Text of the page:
Contemporary issues are events, ideas, opinions or topics in a given subject area that are relevant to the present day (Arora, 2016). In the area of early childhood education, contemporary issues are issues that have come to light recently and are relevant to the present day.
ICT is becoming a ubiquitous component of the physical and social worlds occupied by young children. It is an important part of the private and work lives of most people, including those who support young children’s learning and development, whether as parents, family members, caregivers, or early childhood educators. It is often argued in the literature that children’s early childhood education experiences should reflect and connect with their experiences in the wider world. Therefore, ICT matters in early childhood education, because it already has an effect on the people and the environments that surround young children’s learning and well-being. There is strong consensus across the literature that, it is timely for the role and potential of ICT for the early childhood education sector to be critically examined, to guide future development and decision-making in this area.
Since the inception of early childhood education program in 2004, there have several subjects of concern to ensure the effectiveness of the program and since the modern world is fast-paced and dynamic, these issues keeps coming into light and as early childhood stakeholders we cannot forgo these issues without discussing its relevance and effectiveness in advancing early childhood education in Ghana.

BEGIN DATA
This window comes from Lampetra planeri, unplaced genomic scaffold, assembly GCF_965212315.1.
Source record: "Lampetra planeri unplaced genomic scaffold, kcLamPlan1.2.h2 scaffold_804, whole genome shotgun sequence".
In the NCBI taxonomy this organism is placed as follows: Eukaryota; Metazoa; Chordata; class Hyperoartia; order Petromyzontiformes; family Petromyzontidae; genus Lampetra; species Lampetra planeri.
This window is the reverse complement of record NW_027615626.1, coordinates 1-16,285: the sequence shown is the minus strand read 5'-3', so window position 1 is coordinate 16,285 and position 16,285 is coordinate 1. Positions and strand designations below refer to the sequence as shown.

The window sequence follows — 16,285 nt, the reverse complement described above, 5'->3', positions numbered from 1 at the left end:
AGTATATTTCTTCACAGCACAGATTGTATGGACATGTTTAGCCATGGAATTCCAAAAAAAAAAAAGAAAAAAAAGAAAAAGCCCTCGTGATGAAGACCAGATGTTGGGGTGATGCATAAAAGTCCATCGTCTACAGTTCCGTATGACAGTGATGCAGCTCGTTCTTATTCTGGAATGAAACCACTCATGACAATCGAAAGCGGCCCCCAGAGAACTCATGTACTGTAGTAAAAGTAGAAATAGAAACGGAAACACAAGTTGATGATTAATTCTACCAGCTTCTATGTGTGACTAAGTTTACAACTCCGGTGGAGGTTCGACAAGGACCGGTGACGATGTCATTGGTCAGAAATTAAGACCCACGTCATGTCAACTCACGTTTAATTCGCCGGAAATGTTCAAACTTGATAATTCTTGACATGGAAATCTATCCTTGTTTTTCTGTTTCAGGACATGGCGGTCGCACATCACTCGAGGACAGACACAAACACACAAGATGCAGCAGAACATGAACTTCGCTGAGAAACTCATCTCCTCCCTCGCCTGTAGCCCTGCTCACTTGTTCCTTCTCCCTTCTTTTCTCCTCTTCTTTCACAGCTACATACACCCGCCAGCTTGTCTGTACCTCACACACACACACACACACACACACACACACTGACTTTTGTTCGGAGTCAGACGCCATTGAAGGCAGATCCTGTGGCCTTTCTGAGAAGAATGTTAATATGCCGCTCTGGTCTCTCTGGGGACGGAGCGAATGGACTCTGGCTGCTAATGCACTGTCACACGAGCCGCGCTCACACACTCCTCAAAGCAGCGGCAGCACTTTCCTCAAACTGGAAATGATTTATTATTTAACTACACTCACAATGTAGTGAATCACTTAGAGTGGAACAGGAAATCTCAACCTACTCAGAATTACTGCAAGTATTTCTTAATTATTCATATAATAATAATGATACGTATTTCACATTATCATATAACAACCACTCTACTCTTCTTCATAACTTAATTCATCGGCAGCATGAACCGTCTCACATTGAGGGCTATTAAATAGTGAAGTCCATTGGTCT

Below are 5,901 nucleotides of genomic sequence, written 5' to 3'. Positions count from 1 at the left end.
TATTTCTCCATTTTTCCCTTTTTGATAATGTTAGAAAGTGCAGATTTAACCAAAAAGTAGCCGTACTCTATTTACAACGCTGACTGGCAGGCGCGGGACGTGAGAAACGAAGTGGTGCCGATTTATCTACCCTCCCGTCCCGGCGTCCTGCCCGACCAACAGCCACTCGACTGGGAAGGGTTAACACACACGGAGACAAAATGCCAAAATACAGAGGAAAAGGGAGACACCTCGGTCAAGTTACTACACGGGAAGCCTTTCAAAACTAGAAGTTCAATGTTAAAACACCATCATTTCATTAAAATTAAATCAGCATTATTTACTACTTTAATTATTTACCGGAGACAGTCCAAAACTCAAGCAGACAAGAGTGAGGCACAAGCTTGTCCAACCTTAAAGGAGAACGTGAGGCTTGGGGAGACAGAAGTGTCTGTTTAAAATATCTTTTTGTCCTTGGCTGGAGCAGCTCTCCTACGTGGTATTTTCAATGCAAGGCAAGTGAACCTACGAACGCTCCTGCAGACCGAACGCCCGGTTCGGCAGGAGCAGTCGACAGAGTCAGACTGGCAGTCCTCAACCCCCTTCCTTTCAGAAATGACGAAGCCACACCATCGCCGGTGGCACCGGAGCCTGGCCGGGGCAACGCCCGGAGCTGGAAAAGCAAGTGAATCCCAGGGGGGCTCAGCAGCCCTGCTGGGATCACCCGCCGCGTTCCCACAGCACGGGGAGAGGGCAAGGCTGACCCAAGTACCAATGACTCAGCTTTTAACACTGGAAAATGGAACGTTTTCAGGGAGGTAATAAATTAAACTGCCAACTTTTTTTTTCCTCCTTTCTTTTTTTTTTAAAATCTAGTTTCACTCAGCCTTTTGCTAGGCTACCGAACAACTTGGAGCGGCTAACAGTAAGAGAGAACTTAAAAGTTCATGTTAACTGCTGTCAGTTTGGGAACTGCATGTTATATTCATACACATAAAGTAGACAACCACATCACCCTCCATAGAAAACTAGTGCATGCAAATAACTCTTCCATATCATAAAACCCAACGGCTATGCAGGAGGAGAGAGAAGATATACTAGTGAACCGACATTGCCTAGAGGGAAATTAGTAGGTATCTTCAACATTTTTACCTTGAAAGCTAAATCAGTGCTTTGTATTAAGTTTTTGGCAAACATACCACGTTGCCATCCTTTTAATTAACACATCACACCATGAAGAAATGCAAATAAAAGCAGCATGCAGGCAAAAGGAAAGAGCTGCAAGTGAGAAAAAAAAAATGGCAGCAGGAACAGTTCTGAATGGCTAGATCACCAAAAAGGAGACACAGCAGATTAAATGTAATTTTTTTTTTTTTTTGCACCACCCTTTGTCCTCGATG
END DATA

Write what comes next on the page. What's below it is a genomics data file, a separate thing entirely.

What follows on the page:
Why ICT is a contemporary issue in early childhood education
There is a growing recognition of the many different ways that ICT can contribute to or transform the activities, roles and relationships experienced by children and practitioners in early childhood settings. Much of available findings on ICT in early childhood education centers on the role and use of computers by young children. This is particularly true for most literature prior to 2006. However, in the few years there has also been a true growth in research and descriptive literature about the use of other kind of ICT in early childhood education including digital cameras, closed-circuit television, video conferencing, programmable toys, robotics and electronic musical instruments. There is also a growing focus of teachers using ICT with children, or on their own as a tool to support and scaffold children’s early childhood education experiences to investigate and build learning experiences from children’s interest or to strengthen relationships between children, practitioners and families.
Case studies and exemplars of the use of ICT in early childhood education settings are becoming more and more common. It is against this backdrop, I also wish to explore in the area ICT in early childhood education, its relevance, usefulness and effectiveness in advancing early childhood education in Ghana.
Relevance of ICT to early childhood education in Ghana